The dollar coin is undervalued. I don’t mean that as a comment on the strength of our currency but rather that this little golden coin is both a lesson in social sciences and financial literacy just waiting to be explored with your child.
I spent a recent afternoon with my six-year-old great-nephew, whom I lovingly call BamBam, examining my dollar coin collection. He sorted them according to the designs: the mob of roos pile teetered like the leaning tower of Pisa and there were a good number of the red poppy embossed war hero coins, as well as a smattering for the centenary of rugby league, Korean War sixtieth anniversary, lunar year of the rooster (2017) and a lonely Dot and the Kangaroo. BamBam later counted and very proudly announced I was rich: I had $123!
Two out of three Australian parents admit digital money makes it harder for children to grasp the value of real money, according to a report released last year by the Financial Planning Association of Australia.
Scarily, the same report revealed that parents feel less comfortable talking to their children about money than sex!
Given that kids can grasp basic money concepts at preschool age, and that, by age seven, money habits can be set, not showing our kids the reality of money is like telling them about the birds and the bees after they become sexually active!
While there are plenty of apps and online games involving money for children to play, I’m going to suggest something rather old school.
When it comes to money, I believe we handle it better when we handle coins and notes. Think about it. If you give yourself $50 for the week and have that money in your wallet, you are aware of it and weigh up your spending far more carefully than if you were able to tap-and-go. It stands to reason that our children learn about money when the lesson is physical, or kinesthetic, too. After all, kids don’t just look at trucks and dolls, they play with them.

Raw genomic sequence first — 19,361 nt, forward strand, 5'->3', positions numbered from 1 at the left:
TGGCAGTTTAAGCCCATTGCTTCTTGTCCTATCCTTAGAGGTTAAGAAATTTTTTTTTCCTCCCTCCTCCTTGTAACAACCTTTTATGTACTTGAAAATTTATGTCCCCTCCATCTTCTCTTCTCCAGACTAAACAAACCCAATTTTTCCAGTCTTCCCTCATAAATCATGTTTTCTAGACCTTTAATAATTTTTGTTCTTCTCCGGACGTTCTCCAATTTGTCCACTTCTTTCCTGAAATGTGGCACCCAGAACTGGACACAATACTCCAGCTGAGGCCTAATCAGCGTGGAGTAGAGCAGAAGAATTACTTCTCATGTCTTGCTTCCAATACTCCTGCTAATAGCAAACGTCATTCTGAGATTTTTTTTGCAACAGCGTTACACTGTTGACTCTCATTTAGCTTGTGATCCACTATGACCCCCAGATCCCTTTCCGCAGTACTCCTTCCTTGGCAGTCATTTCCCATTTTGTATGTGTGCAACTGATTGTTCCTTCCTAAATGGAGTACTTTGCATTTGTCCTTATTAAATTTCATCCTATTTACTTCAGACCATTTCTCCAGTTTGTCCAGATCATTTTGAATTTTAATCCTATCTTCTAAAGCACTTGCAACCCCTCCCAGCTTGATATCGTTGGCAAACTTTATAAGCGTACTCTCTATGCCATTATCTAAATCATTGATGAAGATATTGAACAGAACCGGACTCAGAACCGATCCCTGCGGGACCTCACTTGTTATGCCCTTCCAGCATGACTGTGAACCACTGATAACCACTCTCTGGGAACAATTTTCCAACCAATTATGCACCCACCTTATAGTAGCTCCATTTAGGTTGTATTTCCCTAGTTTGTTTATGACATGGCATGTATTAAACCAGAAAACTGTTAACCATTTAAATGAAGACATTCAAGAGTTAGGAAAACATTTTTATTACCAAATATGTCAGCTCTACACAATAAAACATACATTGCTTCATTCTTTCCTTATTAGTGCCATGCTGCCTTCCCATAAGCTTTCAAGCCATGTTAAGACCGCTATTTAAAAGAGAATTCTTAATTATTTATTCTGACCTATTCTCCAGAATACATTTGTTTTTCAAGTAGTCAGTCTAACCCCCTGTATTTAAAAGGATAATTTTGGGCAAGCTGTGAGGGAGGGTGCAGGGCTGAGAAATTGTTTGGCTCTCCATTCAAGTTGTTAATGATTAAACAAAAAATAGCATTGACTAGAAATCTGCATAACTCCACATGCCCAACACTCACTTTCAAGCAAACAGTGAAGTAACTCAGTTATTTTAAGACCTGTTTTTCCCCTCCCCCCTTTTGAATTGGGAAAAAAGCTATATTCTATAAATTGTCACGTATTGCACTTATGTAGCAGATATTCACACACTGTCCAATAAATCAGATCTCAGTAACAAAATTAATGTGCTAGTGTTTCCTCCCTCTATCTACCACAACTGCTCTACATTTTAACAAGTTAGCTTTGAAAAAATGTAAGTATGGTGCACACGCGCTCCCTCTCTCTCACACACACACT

Here are some suggestions:
I loved playing “checkout chick” when I was young. I had a toy cash register, play money and lots of cartons for my shop. Teddy and the dolls (or my brother) would come and shop. Role play is important for kids’ development. Money Match Café is a more sophisticated boxed version of my game, ideal for five- to eight- year-olds.
As my nephew noticed, there are lots of stories attached to coins. Coins have different values too and can be a great way to learn maths. For example, BamBam told me he could buy an icy pole for 25 cents at school or a super-size one for 50 cents. I explained he could also buy two standard icy poles and give one to a friend for 50 cents too.
It costs how much?
When kids are older, I suggest giving them some money (say $10) and a few items on the shopping list and tell them you’ll meet them at the other side of the checkout. They get to search and add and learn the value of items. Heap on the praise for the efforts but be firm about budget.
One of my favourite enduring memories of family time was playing Monopoly around the dining table. I still love it. Yes, it is a game of strategy and yes, it does teach us about decisions, deal-making and money, but it teaches something else that money can’t buy: togetherness.
Helen Baker is an Australian financial adviser and founder of On Your Own Two Feet. Her latest book On Your Own Two Feet Divorce: Your Survive and Thrive Financial Guide is available at www.onyourowntwofeet.com.au or in book stores and Amazon.
This article is adapted with permission, from a version that was first published on Mums At The Table.